Webster’s Dictionary defines knowledge in a few ways. One definition states that knowledge is the awareness of something or the state of being aware of something. I have the knowledge of my coffee cup because it is currently sitting to the right of my computer. I see that it is there, so I am aware of it. Another way that Webster’s Dictionary defines knowledge is: information, understanding, or skill that you get from experience or education. This form of knowledge allows me to go from awareness to a greater understanding. For instance, I am no longer simply aware that my coffee cup is sitting to my right, but I have also studied it, touched it, drank from it, and smelled its essence. I now understand that this coffee cup is white with four detailing ridges. It contains warm coffee with just the right amount of creamer. It has also provided for me a valuable amount of caffeine to get me through the morning, and for that, I am thankful.
In the first half of John Chapter 10, Christ conveys a beautiful metaphor about the relationship between him and his followers: the Good Shepherd and his sheep. He takes time to give a vivid explanation of the nature of the Good Shepherd. The Good Shepherd calls his own sheep by name (v.3), he gathers his own flock and walks ahead of them (v.4), he is also the gate for the sheep (v.7), through him his sheep are saved (v.9), his purpose is to give life (v.10), he sacrifices his life for his sheep (v.11), he knows his sheep, (v.14) and only he has the authority to lay down his own life for his sheep (v.18). I am reminded of the old hymn, “I am a Sheep and the Lord is my Shepherd.” You know, the one where he “watches over our souls?” When the winds blow he is our shelter and when we’re lost and alone he rescues us. That hymn has a very powerful message as to who the Good Shepherd is in relationship with his sheep.
But, today I am curious. I am curious about his sheep. What does the Good Shepherd say about his sheep? The trend I notice is the Good Shepherd’s voice and his sheep’s ability to distinguish his voice. Verse three says that “the Good Shepherd’s sheep recognize his voice.” The word recognize is translated from the Greek word ἀκούει which is defined as to hear or to listen. Verse four says “they follow him because they know his voice.” Then, verse five goes on to say, “They won’t follow a stranger; they will run from him because they don’t know his voice.” How do his sheep distinguish the Good Shepherd from a stranger? The answer is simple: they know and listen to his voice. They have studied his word, they have drank from the cup, tasted the bread, and felt his presence.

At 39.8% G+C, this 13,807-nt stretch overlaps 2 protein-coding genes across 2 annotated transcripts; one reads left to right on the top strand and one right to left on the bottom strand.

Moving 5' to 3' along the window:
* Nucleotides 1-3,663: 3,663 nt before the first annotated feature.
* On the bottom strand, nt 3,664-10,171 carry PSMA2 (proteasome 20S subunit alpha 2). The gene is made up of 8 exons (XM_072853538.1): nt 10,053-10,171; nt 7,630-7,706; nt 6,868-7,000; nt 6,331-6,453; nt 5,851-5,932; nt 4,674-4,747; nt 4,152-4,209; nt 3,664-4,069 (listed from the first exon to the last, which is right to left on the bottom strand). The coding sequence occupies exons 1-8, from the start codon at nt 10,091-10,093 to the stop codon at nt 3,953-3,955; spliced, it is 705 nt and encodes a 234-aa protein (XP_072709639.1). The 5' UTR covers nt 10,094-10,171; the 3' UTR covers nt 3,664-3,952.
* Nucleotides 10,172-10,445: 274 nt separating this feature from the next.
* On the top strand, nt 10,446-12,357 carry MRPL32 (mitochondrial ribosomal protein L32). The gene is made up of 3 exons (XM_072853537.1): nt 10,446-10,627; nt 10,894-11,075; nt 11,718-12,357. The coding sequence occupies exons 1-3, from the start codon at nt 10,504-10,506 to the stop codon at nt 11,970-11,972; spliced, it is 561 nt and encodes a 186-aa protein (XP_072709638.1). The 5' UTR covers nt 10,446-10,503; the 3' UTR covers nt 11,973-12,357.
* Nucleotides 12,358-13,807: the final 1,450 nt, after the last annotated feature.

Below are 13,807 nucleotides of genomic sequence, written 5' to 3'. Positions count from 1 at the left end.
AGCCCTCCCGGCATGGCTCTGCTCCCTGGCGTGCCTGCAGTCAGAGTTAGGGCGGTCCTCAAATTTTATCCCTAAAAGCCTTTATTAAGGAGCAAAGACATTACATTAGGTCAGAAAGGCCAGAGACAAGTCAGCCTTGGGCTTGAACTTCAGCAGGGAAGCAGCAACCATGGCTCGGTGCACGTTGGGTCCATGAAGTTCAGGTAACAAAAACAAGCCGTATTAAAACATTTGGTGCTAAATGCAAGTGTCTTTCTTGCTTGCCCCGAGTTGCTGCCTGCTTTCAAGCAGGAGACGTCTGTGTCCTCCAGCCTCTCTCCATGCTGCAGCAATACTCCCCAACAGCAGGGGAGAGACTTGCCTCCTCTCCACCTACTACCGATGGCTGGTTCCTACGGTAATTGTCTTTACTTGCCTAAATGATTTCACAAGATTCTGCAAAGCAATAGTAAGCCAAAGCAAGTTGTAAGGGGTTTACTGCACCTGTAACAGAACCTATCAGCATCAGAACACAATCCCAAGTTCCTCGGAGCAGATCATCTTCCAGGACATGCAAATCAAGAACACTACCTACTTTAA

What does it look like for his sheep to distinguish his voice from strangers today? We are bombarded with to-do lists, deadlines, natural disasters, terrorist threats, and mixed messages from both the media and religious organizations. It is very easy for me to not recognize his voice. Does his voice ever sound fuzzy to you? Does something that is not his voice ever sound like his voice? Or how many of us recognize his voice but cannot quite put a name to the voice? The Apostle Paul gives us insight on what it may look like to know the Good Shepherd’s voice in Philippians 3:10-11 “I want to know Christ and experience the mighty power that raised him from the dead. I want to suffer with him, sharing in his death, so that one way or another I will experience the resurrection from the dead!”
How can we know his voice if we do not participate in his sufferings? How can we know his voice if we are not buried with him and raised again? How can we know his voice if we are not daily sharing in his death? As Christians, many of us are aware that he suffered, that he was buried and raised again, much like I was aware of my coffee cup. But how many of us are truly listening for him? How many of us are studying him, taking in his essence, and allowing him to change our hearts? The Good Shepherd leads us and we follow, but we cannot follow him if we do not know his voice. Today I encourage you to ask yourself how you can better recognize the Good Shepherd’s voice.
“I am the good shepherd; I know my own sheep, and they know me.” John 10:14
Lauren Rutland Hightower Children’s Minister University Church of Christ Shreveport, LA